Lightning Round (week of 7/14-7/20)

July 14, 2013

lunarcy-theatrical-posterLunarcy! (2013)

Director: Simon Ennis

Starring: n/a

Runtime: 80 minutes

Views: 1st Viewing

Lunarcy! is a 2013 documentary directed first-time documentary filmmaker, Simon Ennis.  The film focuses on a group of mostly-misfits who have one common interest: The moon.  These incredibly interesting characters are spellbound by our moon, and are dedicated to the habitation, mapping, and selling property on the moon.  The documentary is very light in tone, which helps make Lunarcy! a very interesting and fun, if not entirely important or relevant, documentary.  It is one that goes by incredibly fast, running just 80 minutes.  The subjects in the film alone are more than enough reason to see the film.  I recommend it to doc fans looking for something light and fluffy to settle down with for just over an hour.  7.5/10.

Cottage Country (2013)cottage-country

Director: Peter Wellington

Writer: Jeremy Boxen

Starring: Tyler Labine, Malin Akerman, Dan Petronijevic, Lucy Punch

Runtime: 90 minutes

Views: 1st Viewing

After seeing 2011’s Tucker and Dale vs. Evil, Tyler Labine had been cemented as a comedic force to be reckoned with.  Cottage Country is a sort of spiritual successor to the film, and hits most of that same notes that made Tucker and Dale such an enjoyable experience.  The film stars Labine and Malin Akerman as a couple looking to get away for a week, so they go to cottage in the woods in order to escape from their lives for a short time.  While there, Todd (Labine) plans to propose to his long-time girlfriend Cammie (Akerman).  Unfortunately for the two, their idyllic week at the cottage doesn’t exactly as planned.  The film is filled with hilarious dialogue, as well as many moments of above-average physical comedy (mostly from Labine).  It may not be as memorable as Tucker and Dale was, but it’ll be more than enough to tide me over until another Tucker and Dale-esque masterpiece.  Cottage Country is a blast from start to finish and a film I highly recommend, if only for the sheer entertainment value is possesses.  8/10.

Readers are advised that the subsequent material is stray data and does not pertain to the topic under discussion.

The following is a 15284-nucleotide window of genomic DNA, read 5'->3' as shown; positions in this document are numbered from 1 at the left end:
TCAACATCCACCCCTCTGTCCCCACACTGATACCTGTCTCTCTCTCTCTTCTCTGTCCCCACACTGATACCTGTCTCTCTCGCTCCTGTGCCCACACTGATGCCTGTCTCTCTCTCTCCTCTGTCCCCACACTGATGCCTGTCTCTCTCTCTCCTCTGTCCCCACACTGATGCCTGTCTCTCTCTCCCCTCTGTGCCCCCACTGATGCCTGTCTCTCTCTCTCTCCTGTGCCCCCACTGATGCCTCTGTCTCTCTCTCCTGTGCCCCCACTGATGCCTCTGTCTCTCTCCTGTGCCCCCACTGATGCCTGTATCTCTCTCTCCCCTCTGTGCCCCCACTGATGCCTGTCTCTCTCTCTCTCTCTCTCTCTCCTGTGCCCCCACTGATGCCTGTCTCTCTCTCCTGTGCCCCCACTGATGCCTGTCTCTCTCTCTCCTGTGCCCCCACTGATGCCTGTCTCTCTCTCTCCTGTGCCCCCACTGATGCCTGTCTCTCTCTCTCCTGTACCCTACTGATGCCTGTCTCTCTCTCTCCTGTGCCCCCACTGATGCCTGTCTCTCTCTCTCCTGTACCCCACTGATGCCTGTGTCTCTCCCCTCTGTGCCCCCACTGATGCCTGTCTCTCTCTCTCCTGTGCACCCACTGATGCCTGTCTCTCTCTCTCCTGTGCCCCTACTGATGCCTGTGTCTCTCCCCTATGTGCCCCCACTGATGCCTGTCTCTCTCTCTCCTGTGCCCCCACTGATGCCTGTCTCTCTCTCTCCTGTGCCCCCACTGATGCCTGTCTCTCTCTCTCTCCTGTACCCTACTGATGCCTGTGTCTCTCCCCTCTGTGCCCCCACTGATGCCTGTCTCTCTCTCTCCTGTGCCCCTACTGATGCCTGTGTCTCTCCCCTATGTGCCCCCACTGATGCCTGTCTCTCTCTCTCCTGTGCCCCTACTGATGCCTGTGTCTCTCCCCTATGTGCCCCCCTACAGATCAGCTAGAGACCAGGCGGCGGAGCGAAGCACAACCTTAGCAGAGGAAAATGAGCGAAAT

July 15, 2013

urlDr. Terror’s House of Horrors (1965)

Director: Freddie Francis

Writer: Milton Subotsky

Starring: Christopher Lee, Peter Cushing, Roy Castle, Bernard Lee, Donald Sutherland

Runtime: 98 minutes

Views: 1st Viewing

Dr. Terror’s House of Horrors is my first experience with Britain’s Amicus Horror production company, known mostly for their Hammer-esque films, and their many anthology horror features.  The film is told through five different stories, as well as a main segment that sets up our short horror anthology segments.  In the main segment, Doctor Schreck (played by Peter Cushing) reveals through the use of Tarot cards the futures of five men aboard a train late one night.  One man is terrorized by a werewolf while altering his former home, one by a creeping vine, Christopher Lee by his own severed hand, and more.  Most of the five segments are very fun and fast-paced, with the exception of the third (the voodoo segment), which slows down the film slightly.  Overall, Dr. Horror was a very fun experience, and one that has me very excited to further explore the world of Amicus Horror.  Recommended to horror fans, who will definitely get a kick out of seeing Lee, Cushing, and Donald Sutherlund all together on-screen.  7/10.

Watchmen (Director’s Cut) (2008)0600005030QAr1.qxd:0600005030QAr1

Director: Zack Snyder

Writer: David Hayter, Alex Tse

Starring: Malin Akerman, Jackie Earle Haley, Patrick Wilson, Billy Crudup, Matthew Goode

Runtime: 186 minutes

Views: 2nd Viewing (1st for Director’s Cut)